The moon was so big, bright and full, we didn’t even need our flashlights to read the takeoff checklist. The sea was calm and the winds negligible. All in all a good night to fly. It was Christmas Eve, and we were looking forward to an uneventful three-hour SAR sortie.
A couple of fighters were aloft conducting routine convoy escort duty, and the E-2 was up with its ears on, listening for any unwanted intruders who might mistakenly believe the Navy takes off for Christmas. As soon as we cleared the deck, my co-pilot turned on his yellow Sony Walkman, and plugged it into a “Non-regulation” pigtail, filling the crew’s helmets with Christmas Carols. Nothing screams Christmas more than looking out the windscreen, 50 feet and 120 knots above an undulating, shimmering seascape as far as the eye can see, and Nat King Cole crooning about chestnuts and Jack Frost.
The Crew Chief’s voice, simultaneously concerned and puzzled, broke the holiday reverie with a keen observation, “Sir, I have a red beacon at sea level, about 150 yards at our 3 o’clock.”
“Who the heck is out here, and how did CIC not call us with a radar hit?” I asked no one in particular.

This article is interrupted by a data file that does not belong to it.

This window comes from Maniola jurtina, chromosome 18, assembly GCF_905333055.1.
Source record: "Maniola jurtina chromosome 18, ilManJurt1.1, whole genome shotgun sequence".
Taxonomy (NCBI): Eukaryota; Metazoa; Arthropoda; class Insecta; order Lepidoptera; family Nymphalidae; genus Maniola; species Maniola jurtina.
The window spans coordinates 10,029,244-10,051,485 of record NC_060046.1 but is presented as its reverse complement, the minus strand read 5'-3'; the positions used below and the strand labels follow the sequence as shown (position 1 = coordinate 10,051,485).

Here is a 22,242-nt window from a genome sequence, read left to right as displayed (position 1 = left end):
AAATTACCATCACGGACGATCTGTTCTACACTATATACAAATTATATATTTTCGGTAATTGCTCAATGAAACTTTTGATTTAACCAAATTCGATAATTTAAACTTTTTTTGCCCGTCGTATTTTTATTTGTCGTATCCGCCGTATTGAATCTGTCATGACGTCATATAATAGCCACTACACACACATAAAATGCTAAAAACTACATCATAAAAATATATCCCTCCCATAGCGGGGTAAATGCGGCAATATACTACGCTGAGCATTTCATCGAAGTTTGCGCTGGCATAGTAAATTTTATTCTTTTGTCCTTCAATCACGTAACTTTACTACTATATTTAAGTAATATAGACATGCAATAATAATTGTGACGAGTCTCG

I initiated an easy right-hand, descending turn. My co-pilot spotted it first. It was right off the nose. I crept up slowly, at the same time inching to the left, allowing my rescue swimmer the best line of sight. As I passed over it, I eased into a hover.
“Left Sir, about 10 feet… 8’…5’…steady, we’re on top! Hooking the rescue swimmer to the hoist,” the Chief reported.
“Roger that, lower the hoist,” I instructed.
A few minutes later he called out that the swimmer had cleared the water and was attached to something “pretty big.” The helo listed slightly starboard.
“Sir, you’re not going to believe this…it’s a reindeer, with a really bright red nose!”
I wasn’t in the mood. “Knock it off, Chief,” I admonished.
An instant later, a fast moving object came from nowhere and slid up my right side in perfect formation. It’s been a long time, but I can still remember the pilot: an older looking fella, with a red flight suit and white beard. Even in the dark, I couldn’t help but notice the twinkle in his eye. His aircraft looked… no, was, a large sleigh, with eight reindeer at the helm. In the front of the pack was an empty harness. Over the radio we heard a loud, low, “Ho, Ho, Ho! Thanks for plucking ole’ Rudoloph from the drink, Boys, I got it from here!”
Magically, Rudolph was released from the rescue sling and seemingly floated over to the empty harness. The straps of the harness wrapped themselves around Rudolph. The radio cracked again, “I’ll make sure to cinch it up tight this time! Merry Christmas…and Fly Navy!”
And just like that, he was gone.
We all agreed that it was probably in our best interest not to report the incident upon returning to the carrier.
Author’s Disclaimer: Please don’t question the veracity of this column. Just read it to the kids and have a great Christmas!